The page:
"One of the most powerful scenes in the play is when Shylock is forced to convert to Christianity. The amphitheater fell silent as Dillard, on his knees, slowly took off his yarmulke and Star of David scarf and was forced to wear the Christian cross instead. It was an uncomfortable moment as the sheer wrongness of the scene penetrated me. As Dillard left the stage silently, with nothing, it seemed even more wrong that the show just continued to go on as every other character received a happy ending."
​- Raven Rodriguez, Utah Theatre Bloggers

"Trippy...unpredictable...surreal...freaky...
​amazing...sort of wonderful. An amazingly offbeat piece of writing that really hangs together. The dialogue is very strong throughout, the tale is lean and brisk, and the writer does a good job just keeping us in the moment.  The result is imaginative and smart, and executed almost perfectly."​

- Academy Nicholl Fellowship Judge, AMPAS

"Davey Morrison Dillard played Romeo’s rival, Paris, with a humorous lisp that called attention to the humor in his lines rather than distracting from the wit already in Shakespeare’s dialogue."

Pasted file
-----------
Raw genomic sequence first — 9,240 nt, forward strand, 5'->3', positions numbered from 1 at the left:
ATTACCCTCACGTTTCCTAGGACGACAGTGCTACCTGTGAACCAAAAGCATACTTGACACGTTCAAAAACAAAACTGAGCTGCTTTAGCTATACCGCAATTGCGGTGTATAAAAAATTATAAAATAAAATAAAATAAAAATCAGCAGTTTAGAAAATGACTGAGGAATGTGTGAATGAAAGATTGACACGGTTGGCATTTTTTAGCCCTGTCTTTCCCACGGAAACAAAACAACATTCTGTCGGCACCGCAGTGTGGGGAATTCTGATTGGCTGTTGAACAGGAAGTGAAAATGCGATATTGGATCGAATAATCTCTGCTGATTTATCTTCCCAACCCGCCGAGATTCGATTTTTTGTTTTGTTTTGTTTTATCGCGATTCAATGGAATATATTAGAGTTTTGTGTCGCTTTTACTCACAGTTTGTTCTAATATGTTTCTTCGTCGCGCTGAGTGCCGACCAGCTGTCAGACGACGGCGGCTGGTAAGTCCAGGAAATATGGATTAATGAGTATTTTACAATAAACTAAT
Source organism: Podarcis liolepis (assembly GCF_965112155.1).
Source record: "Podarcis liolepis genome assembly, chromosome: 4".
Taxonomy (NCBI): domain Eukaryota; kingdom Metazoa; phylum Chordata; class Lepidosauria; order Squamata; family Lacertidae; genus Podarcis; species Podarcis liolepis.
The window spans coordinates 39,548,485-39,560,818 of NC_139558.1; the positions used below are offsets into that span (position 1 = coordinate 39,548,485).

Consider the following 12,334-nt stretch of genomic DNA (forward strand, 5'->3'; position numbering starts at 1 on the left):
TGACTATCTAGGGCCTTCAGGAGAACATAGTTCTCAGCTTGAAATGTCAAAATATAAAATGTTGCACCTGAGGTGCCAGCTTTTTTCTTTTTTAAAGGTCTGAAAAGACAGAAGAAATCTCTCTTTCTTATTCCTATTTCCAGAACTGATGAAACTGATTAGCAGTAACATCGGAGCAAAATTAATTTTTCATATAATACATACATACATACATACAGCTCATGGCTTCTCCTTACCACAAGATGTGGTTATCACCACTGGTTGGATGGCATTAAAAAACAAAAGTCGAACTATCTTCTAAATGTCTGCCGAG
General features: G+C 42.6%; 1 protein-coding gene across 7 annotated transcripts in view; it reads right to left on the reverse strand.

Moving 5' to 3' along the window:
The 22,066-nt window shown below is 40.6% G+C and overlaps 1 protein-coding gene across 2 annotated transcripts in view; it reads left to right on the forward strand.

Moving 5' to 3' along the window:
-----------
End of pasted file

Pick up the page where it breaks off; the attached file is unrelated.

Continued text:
​- Julia Shumway, Utah Theatre Bloggers

A MIDSUMMER NIGHT'S DREAM
​​​​​The Grassroots Shakespeare Company

"While many of the actors play several roles, I found great detail placed on making those transitions clear to the audience and a full investment into each character. Whether those were the foiled roles of Hipolyta and Titania by Alex Ungerman, or Davey Morrison Dillard’s dramatic switches between Hermia (who oddly reminded me of mixture of a sixteen-going-on-seventeen year old girl and Her Royal Highness Queen Elizabeth) and Robin Starveling, I was delighted by the care that each actor took in crafting every role."
- Dave Mortensen, Utah Theatre Bloggers

RICHARD III
​(Best Actor nomination, Utah Tony Awards)
​​​​The Grassroots Shakespeare Company

"As the show’s protagonist, the dastardly Richard was played by Davey Morrison Dillard, whose crackling, impish energy engaged me from the start clear to the finish. He was a deliciously diabolical leading man, and I loved to hate him. Such is the magic of the charismatic villain that at one point he had the audience yelling, 'kill him,' one second and 'kiss him,' the next."